Mancunian Brown joined the GB Boxing podium squad in 2022. The two-time national champion beat Poland’s Mateusz Bereznicki by unanimous decision in the quarter-finals of the first Olympic qualifier to secure a quota place. Olympics debut.

Charley Davison: Women’s 54kg

An international medalist in her youth, Davison stepped away from boxing, aged 19, after falling pregnant with the first of her three children. She returned to the ring seven years later, reaching the second round of the Tokyo 2020 Olympics. A European Games bronze medal followed in 2023, in the process qualifying a quota place for Paris.

Rosie Eccles: Women’s 66kg

Welsh boxer Eccles joined the GB Boxing programme in 2018 but has had to wait to achieve her Olympic dream. She has caught Covid on three occasions, suffering nerve damage in her shoulder as a result on one occasion, which dented her chances of qualifying for Tokyo 2020. In recent years, she became Commonwealth Games champion in 2022, and a European Games bronze medallist the year after. Olympics debut.

Delicious Orie: Men’s 92kg+

Born in Moscow to a Nigerian father and Russian mother, Orie moved to England aged seven with his family to seek a better life, but it was only aged 18 that he started boxing. Won the English National Championships in 2019, before Commonwealth Games gold in 2022, and European Games gold in 2023. The latter qualified a quota place for Paris, and he makes his Olympics debut in Paris.

Chantelle Reid: Women’s 75kg

A promising junior career, which saw Reid win European junior gold and world youth bronze, came to a standstill when a back injury forced her to quit the sport for six years. She returned to the ring in early 2023, and secured her Paris spot at the Olympic qualification event in March. Olympics debut.

Lewis Richardson: Men’s 71kg

A keen footballer, Richardson initially used boxing as a way to keep fit but success at the 2012 National School Championships focused his mind on the ring. A series of stress fractures in his back saw him miss out on Tokyo 2020 qualification but the European silver and Commonwealth bronze medallist makes his Olympics debut in Paris.

Canoe slalomMallory Franklin: Women’s canoe single (C1) and kayak cross

GB’s most successful female canoeist, Franklin took silver in the first Olympic women’s C1 race at Tokyo 2020. She is the reigning C1 world champion and will also contest the kayak cross, which makes its Games debut in Paris.

Kimberley Woods: Women’s kayak single (K1) and kayak cross

On her Olympic debut in Tokyo, Woods impressed en route to the final but suffered 56 seconds in penalties to finish 10th. She bounced back with bronze at the World Championships that year – just 10 days after being involved in a car crash. Woods, who won kayak cross gold and C1 silver at the 2023 World Championships, spoke candidly about her mental health battles in 2020 and has become a inspirational presence on the team.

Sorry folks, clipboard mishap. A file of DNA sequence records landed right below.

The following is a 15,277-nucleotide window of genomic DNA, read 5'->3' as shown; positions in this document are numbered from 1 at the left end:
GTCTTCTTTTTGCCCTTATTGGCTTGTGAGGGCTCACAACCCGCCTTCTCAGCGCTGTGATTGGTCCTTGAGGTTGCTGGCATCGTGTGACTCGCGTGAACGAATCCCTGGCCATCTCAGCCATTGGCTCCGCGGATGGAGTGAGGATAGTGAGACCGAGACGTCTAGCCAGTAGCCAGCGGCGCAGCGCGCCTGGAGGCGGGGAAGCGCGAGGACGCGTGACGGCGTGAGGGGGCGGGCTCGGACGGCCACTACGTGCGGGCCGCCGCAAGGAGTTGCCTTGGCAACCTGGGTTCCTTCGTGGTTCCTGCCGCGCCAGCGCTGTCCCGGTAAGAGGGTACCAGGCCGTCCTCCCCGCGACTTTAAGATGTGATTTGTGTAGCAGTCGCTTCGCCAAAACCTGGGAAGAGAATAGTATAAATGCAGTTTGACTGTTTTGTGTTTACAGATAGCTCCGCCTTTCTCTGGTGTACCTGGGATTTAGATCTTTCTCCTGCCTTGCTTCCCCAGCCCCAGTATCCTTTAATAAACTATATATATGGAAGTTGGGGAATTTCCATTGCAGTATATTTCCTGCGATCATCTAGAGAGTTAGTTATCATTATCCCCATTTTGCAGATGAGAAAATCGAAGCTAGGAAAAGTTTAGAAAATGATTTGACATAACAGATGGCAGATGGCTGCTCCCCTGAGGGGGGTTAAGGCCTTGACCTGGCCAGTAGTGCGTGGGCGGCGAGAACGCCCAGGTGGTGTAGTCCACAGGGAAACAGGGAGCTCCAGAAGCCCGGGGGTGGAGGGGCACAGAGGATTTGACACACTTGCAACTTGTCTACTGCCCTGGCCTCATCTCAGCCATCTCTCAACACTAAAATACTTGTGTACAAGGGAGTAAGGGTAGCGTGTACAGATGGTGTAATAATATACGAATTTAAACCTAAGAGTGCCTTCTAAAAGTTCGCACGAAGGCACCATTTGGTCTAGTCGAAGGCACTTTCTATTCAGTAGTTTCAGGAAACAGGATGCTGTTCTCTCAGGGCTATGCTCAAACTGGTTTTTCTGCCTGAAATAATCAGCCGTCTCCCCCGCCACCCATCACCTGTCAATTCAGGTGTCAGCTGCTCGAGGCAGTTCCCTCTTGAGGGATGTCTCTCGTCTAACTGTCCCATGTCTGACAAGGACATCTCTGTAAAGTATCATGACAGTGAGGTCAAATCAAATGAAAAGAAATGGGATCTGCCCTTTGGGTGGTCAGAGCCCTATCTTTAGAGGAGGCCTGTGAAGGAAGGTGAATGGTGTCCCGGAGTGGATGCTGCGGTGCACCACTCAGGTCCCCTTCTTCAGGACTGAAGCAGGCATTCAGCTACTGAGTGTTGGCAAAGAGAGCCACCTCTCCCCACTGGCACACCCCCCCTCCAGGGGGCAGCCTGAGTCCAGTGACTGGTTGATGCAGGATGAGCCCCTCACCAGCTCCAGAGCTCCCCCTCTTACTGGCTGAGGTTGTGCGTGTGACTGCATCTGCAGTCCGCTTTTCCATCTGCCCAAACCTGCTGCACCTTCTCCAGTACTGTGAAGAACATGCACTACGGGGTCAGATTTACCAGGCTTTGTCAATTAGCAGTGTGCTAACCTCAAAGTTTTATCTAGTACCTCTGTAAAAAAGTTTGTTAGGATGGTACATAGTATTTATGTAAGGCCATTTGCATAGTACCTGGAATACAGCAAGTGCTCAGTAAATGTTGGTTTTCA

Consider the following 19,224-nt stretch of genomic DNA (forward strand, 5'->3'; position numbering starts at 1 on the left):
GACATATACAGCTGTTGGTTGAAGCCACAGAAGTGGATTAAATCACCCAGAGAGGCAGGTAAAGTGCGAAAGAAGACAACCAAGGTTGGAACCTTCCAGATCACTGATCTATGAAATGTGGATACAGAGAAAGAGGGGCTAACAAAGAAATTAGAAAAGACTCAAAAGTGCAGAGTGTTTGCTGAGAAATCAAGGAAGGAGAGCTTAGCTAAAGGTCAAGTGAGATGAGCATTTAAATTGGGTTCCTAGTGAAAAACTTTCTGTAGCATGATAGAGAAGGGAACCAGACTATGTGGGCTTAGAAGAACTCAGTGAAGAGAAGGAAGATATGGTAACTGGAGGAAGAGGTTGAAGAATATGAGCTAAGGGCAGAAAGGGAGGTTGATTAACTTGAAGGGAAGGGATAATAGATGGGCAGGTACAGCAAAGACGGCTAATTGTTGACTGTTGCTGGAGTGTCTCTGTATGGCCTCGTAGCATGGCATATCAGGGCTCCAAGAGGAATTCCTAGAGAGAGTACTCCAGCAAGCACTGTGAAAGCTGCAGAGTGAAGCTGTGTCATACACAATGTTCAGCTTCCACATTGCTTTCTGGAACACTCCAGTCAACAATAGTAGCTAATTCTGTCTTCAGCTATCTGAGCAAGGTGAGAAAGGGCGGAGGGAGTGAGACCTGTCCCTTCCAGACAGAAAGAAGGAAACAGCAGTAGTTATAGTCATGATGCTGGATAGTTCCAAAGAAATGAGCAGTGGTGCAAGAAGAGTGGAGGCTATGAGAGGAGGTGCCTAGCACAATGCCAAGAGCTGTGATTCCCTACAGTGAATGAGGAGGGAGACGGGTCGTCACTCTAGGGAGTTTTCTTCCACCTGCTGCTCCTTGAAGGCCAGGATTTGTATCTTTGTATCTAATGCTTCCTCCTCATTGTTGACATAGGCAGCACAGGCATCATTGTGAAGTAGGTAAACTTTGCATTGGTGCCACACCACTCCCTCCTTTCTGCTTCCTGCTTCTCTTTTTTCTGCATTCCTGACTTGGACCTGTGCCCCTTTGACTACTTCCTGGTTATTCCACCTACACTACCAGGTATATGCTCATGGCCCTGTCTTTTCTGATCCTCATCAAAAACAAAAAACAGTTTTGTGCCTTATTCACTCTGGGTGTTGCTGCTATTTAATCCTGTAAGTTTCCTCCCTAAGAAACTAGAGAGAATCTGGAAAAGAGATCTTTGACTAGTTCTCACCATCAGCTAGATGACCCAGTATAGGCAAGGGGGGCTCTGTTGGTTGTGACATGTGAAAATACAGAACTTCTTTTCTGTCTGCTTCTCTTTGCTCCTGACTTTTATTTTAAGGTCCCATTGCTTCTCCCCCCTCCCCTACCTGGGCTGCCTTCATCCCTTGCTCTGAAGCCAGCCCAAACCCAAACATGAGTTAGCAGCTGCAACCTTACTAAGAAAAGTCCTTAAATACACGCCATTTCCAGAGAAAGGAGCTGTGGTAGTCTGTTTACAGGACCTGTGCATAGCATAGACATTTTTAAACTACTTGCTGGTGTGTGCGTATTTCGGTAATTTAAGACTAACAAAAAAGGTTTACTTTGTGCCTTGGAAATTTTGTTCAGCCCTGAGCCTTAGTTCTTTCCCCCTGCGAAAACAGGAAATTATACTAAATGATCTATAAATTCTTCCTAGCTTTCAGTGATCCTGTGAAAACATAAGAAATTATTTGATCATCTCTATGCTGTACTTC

Adam Burgess: Men’s canoe single (C1)

The Black Sabbath and Stoke City fan has four European Championships and five World Championships medals to his name. Also a lover of yoga and a professionally qualified coffee brewer, Burgess missed out on bronze by 0.16 seconds on his Olympic debut in Tokyo and says he has “unfinished business” in Paris.

Joe Clarke: Men’s kayak single (K1) and kayak cross

At the Rio 2016 Olympics, Clarke became the first Briton to win K1 gold and, after missing out on selection for Tokyo 2020, will look to make amends in Paris. He has enjoyed his most successful period between 2021 and 2023, winning a hat-trick of kayak cross world titles and K1 gold in 2023.

DivingTom Daley: Men’s synchro 10m platform

Daley made his Olympic debut aged 14 at the Beijing 2008 Games and will make history in Paris by becoming the first British diver to compete at five Olympics. He has won four Olympic medals, including his first gold in Tokyo in 2021, and has come out of retirement – following encouragement from his son Robbie – to compete in the French capital.

Noah Williams: Men’s synchro 10m platform

Williams made his Olympic debut at the Tokyo Games three years ago, finishing 27th in the men’s 10m platform, and has won medals at the European Championships and Commonwealth Games. The Londoner was introduced to diving after being handed a flyer for Crystal Palace Diving Club in primary school.

Andrea Spendolini-Sirieix: Women’s synchro 10m platform

Reached the final aged 16 at the Tokyo Games and has since won World, European and Commonwealth golds. The daughter of TV personality Fred Sirieix, of First Dates fame, Spendolini-Sirieix nearly walked away from the sport in 2022 after developing a fear of diving, but has since overcome that anxiety.

Lois Toulson: Women’s synchro 10m platform

The 24-year-old is hoping to add a first Olympic medal to her collection of World, European and Commonwealth gongs in what will be her third Games in Paris. Her boyfriend, Jack Laugher, is also in the British diving team for Paris.

Jack Laugher: Men’s synchro 3m springboard

Laugher and 3m synchro partner Chris Mears became Britain’s first ever diving Olympic champions by claiming a historic gold at Rio 2016. The Yorkshire-born athlete continued his success in Brazil by claiming a silver medal in the 3m springboard as Team GB’s divers recorded their best Games with three medals. The 29-year-old will once again bid for glory in the 3m synchro, this time alongside his City of Leeds clubmate Anthony Harding.